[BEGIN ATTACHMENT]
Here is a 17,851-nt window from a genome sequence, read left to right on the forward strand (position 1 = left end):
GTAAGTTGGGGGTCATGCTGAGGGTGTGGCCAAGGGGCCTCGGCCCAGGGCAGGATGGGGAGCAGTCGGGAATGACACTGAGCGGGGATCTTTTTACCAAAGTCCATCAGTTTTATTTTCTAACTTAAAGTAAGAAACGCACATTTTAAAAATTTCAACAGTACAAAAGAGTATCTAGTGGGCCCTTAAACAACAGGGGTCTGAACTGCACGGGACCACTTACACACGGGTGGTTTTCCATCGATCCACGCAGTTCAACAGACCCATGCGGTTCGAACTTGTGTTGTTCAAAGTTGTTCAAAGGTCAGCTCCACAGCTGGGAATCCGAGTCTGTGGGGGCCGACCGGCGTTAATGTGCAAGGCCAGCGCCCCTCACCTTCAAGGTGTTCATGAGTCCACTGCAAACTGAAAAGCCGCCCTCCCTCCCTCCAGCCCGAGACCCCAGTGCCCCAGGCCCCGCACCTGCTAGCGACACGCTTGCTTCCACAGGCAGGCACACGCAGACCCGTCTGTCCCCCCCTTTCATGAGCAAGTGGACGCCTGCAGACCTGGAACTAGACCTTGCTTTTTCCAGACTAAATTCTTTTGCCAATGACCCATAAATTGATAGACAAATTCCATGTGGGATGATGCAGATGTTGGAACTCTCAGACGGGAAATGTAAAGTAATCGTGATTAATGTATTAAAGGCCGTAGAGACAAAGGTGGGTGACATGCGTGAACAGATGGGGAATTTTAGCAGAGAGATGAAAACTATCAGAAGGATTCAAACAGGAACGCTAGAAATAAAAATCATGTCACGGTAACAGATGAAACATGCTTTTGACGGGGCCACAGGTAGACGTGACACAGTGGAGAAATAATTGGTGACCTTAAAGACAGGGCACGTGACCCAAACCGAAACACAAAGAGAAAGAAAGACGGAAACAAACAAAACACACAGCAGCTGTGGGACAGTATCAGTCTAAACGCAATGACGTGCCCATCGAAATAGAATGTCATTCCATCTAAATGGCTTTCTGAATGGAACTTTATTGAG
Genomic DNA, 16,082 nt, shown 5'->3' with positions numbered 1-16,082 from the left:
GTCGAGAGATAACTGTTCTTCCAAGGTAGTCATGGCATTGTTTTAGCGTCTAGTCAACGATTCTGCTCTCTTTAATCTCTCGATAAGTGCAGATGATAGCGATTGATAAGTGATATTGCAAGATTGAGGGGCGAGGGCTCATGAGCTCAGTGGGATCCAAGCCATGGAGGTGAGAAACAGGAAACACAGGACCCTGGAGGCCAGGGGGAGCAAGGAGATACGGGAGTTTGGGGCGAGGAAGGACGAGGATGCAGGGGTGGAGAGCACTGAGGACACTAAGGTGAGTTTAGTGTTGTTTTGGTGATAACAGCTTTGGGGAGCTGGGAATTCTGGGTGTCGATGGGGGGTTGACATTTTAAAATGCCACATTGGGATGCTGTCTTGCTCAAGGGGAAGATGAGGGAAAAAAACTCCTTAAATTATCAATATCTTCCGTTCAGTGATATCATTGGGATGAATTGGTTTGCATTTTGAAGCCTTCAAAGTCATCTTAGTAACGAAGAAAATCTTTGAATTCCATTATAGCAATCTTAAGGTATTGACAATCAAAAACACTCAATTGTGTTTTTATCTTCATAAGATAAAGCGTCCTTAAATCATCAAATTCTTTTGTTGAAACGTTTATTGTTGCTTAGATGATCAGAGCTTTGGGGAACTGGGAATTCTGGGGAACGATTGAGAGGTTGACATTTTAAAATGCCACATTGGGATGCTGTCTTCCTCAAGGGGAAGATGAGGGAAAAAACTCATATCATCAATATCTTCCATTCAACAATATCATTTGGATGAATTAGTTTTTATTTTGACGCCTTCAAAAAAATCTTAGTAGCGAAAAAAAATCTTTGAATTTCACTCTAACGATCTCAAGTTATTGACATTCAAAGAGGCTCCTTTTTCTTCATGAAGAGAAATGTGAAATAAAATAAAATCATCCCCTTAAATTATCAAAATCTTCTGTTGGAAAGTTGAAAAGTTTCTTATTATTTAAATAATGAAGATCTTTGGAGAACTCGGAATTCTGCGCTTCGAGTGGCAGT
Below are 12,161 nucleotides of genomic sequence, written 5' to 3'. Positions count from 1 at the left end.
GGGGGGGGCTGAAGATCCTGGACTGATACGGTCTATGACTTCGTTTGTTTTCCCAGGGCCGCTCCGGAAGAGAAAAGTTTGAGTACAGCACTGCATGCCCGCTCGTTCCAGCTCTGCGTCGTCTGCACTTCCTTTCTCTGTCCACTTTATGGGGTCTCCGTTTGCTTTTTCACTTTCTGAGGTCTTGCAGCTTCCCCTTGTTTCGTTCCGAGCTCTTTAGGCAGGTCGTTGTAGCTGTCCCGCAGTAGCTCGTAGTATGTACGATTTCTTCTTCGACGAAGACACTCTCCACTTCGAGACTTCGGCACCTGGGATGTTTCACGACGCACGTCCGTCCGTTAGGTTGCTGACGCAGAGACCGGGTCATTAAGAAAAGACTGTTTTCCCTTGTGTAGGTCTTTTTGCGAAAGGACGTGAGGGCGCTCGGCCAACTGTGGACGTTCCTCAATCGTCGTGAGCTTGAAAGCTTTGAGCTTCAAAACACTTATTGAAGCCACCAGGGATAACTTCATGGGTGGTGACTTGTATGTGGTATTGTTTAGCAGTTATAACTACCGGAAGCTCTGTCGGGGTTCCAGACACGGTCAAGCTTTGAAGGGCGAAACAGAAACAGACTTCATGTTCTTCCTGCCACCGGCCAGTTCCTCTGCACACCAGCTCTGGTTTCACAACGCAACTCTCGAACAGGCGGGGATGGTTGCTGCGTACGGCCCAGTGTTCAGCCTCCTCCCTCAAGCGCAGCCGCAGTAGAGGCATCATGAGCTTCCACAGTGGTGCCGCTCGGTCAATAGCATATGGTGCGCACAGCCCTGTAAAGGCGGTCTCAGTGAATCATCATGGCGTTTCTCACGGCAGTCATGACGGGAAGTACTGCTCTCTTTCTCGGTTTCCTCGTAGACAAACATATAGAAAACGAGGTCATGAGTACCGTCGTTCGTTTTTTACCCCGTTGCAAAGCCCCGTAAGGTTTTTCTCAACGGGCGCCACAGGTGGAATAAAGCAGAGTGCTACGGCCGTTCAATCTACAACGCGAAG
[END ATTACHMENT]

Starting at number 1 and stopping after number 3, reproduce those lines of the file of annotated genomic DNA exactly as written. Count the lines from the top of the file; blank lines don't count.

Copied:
Here is a 17,851-nt window from a genome sequence, read left to right on the forward strand (position 1 = left end):
GTAAGTTGGGGGTCATGCTGAGGGTGTGGCCAAGGGGCCTCGGCCCAGGGCAGGATGGGGAGCAGTCGGGAATGACACTGAGCGGGGATCTTTTTACCAAAGTCCATCAGTTTTATTTTCTAACTTAAAGTAAGAAACGCACATTTTAAAAATTTCAACAGTACAAAAGAGTATCTAGTGGGCCCTTAAACAACAGGGGTCTGAACTGCACGGGACCACTTACACACGGGTGGTTTTCCATCGATCCACGCAGTTCAACAGACCCATGCGGTTCGAACTTGTGTTGTTCAAAGTTGTTCAAAGGTCAGCTCCACAGCTGGGAATCCGAGTCTGTGGGGGCCGACCGGCGTTAATGTGCAAGGCCAGCGCCCCTCACCTTCAAGGTGTTCATGAGTCCACTGCAAACTGAAAAGCCGCCCTCCCTCCCTCCAGCCCGAGACCCCAGTGCCCCAGGCCCCGCACCTGCTAGCGACACGCTTGCTTCCACAGGCAGGCACACGCAGACCCGTCTGTCCCCCCCTTTCATGAGCAAGTGGACGCCTGCAGACCTGGAACTAGACCTTGCTTTTTCCAGACTAAATTCTTTTGCCAATGACCCATAAATTGATAGACAAATTCCATGTGGGATGATGCAGATGTTGGAACTCTCAGACGGGAAATGTAAAGTAATCGTGATTAATGTATTAAAGGCCGTAGAGACAAAGGTGGGTGACATGCGTGAACAGATGGGGAATTTTAGCAGAGAGATGAAAACTATCAGAAGGATTCAAACAGGAACGCTAGAAATAAAAATCATGTCACGGTAACAGATGAAACATGCTTTTGACGGGGCCACAGGTAGACGTGACACAGTGGAGAAATAATTGGTGACCTTAAAGACAGGGCACGTGACCCAAACCGAAACACAAAGAGAAAGAAAGACGGAAACAAACAAAACACACAGCAGCTGTGGGACAGTATCAGTCTAAACGCAATGACGTGCCCATCGAAATAGAATGTCATTCCATCTAAATGGCTTTCTGAATGGAACTTTATTGAG
Genomic DNA, 16,082 nt, shown 5'->3' with positions numbered 1-16,082 from the left: